Interview with Diamond Stylz - Part 2


Monika: We are witnessing more and more transgender ladies coming out. Unlike in the previous years, some of them have the status of celebrities or are really well-known, just to mention Lana Wachowski in film-directing, Jenna Talackova in modeling, Kate Bornstein in academic life, Laura Jane Grace in music or Candis Cayne in acting. Do you think we will have more and more such women?
Diamond: Absolutely. Times are changing and we are all growing in number not because it's the end of the world and sin is running a muck but because we are being bolder and more protected. We are realizing that we can fight for our right to be. More and more transwomen are speaking out.
They are not just transitioning, going deep stealth hiding their past, and dying making no mark for the future generations. They are breaking the barrier down. There were transwomen that came before the women you named that broke barriers to allow those women a chance. They are to be honored and thanked. Now that we have been passed the torch, it's our turn to keep pushing the envelope for the transgirls of the 2020s and 2030s, and so on...

Workshop on the gender binary with Chris Paige.

Monika: At the same time sometimes we get horrible news about transgender women being killed or beaten just as in the infamous case of Chrissy Polis that was beaten by two teenagers in Macdonald’s because she used the ladies’ toilet. How can we prevent it?
Diamond: This is a war of social change. Casualties are inevitable and unpreventable. The Civil Rights Movement of the 1960s, the Apartheid battle in South Africa, India's independence from the British lead by Gandhi, even Poland in the mid-40s fighting against communism had casualties.
In our own civil war, we will have martyrs and casualties, we are fighting for change and justice... As the fight goes on the casualties will lessen because we will create the change we are fighting for!
Monika: Do you think that in our lifetime we could live to the day when a transgender lady could become the President of the USA?
Diamond: No! It took from 1870 when the amendment was ratified to give Blacks the right to vote in the US to 2008 to elect a bi-racial man to the presidency. That is 138 years of Jim Crow, lynching, deaths, and racism going underground and hidden... just to get enough social change to get a Black president.
It will be a LONG time after I'm dead before I see a trans president. I'm not a cynic though, I'm a realist. If there is a trans woman with the education and potential, I say go for it... if your views and history match mine, she will get my vote.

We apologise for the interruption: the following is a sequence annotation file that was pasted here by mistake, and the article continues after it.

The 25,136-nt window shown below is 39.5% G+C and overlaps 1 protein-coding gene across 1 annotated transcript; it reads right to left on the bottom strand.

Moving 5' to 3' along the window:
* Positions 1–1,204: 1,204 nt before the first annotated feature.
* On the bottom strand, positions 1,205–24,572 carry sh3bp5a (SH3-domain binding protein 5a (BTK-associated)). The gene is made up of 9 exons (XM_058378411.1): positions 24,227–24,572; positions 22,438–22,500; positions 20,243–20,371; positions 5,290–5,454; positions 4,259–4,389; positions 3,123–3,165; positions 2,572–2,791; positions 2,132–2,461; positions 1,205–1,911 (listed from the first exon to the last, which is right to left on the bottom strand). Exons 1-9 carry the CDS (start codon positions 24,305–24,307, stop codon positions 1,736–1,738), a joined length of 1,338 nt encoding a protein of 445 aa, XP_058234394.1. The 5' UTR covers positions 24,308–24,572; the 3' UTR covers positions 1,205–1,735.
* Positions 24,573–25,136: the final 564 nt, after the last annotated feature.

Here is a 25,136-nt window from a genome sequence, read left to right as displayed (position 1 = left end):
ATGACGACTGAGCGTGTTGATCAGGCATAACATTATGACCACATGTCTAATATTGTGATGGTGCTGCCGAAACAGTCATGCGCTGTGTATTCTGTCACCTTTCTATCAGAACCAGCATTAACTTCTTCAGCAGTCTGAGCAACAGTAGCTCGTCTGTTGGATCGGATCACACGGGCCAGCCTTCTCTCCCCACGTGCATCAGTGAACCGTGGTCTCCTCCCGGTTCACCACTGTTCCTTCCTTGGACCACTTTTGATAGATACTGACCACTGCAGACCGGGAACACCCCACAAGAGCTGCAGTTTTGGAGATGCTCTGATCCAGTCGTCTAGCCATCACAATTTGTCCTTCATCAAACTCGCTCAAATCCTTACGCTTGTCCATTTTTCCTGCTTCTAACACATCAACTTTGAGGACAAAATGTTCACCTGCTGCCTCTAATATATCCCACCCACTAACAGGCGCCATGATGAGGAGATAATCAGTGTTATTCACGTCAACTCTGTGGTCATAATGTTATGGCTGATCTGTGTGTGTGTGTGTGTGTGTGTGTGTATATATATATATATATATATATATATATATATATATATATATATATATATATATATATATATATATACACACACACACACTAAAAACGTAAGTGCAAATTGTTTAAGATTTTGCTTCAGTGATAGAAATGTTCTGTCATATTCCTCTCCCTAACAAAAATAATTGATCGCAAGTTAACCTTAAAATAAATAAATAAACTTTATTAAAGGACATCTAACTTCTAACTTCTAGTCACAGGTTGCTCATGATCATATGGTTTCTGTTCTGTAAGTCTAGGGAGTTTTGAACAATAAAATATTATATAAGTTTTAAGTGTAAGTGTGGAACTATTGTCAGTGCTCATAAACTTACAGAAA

Monika: What do you think about transgender beauty pageants? Could we get rid of this label “transgender” and have only pageants for both non-transgender and transgender girls?
Diamond: I take pride in being transgender. In recent years I have found problems with transwomen who try to fully assimilate into the woman gender and not giving honor to their paths. We are women but we are a TYPE of woman.
Like a Black woman, a fat woman, a tall woman, etc I don't mind a pageant that celebrates the transgender type of woman. Should we all be treated equally as women YES of course... but nothing is wrong with having pride in what and who you are.

With Chaz Bono, Cher's son.

Monika: Do you like fashion? What kind of outfits do you usually wear? Any special fashion designs, colors, or trends?
Diamond: I love fashion. If I was to describe my fashion I would say it was called rustic elegance. I have a taste for the earthy outdoor but also elegant and sophisticated apparel and I look for things that mix those ideas well.
I love Black... not because it's dark but because it looks good by itself but if you put it with anything else it makes it look that much better.
Monika: Are you involved in the life of your local LGBT community?
Diamond: I am involved with the LGBT all across America. People fly me to different conferences and events to speak, do workshops, panels, and perform, represent the T of the LGBT. I love it and I think that is my purpose in love to represent our people well. I would LOVE to be invited to European events if there are any sponsors out there...lol
Monika: You run a successful vlog and Internet radio. Could you elaborate on them more?
Diamond: Well I am the first African American YouTube Transgender partner. This means that I get paid to do video by them, posting advertising on my popular videos. It is a wonderful avenue where I share the trans experience with so many people around the world.
I share my talents. I give advice to transwomen, gay men, natal-born women, and men who date us or anybody really that can relate to me and my stories. It is a great experience that allows me to meet people that I never would have met. My YouTube channel is growing and has reached over 2.1 million views and almost 8,000 subscribers. I am so proud of it.
Monika: Many transgender ladies write their memoirs. Have you ever thought about writing such a book yourself?
Diamond: Yes, that is one of my many goals to write a few books and have a few albums. I actually have an acting role in the works as well. Maybe even some reality TV... lol. So many things are on the horizon. We all have stories to tell. I don't want the world to forget me like so many of my trans sisters before me; their stories have been lost or erased.
Monika: Could you say that you are a happy woman now?
Diamond: I was a happy trans child then and I grew to become a happy trans woman now.
Monika: Diamond, thank you for the interview!
Diamond: Thanks for having me!

All the photos: courtesy of Diamond Stylz.
© 2013 - Monika Kowalska

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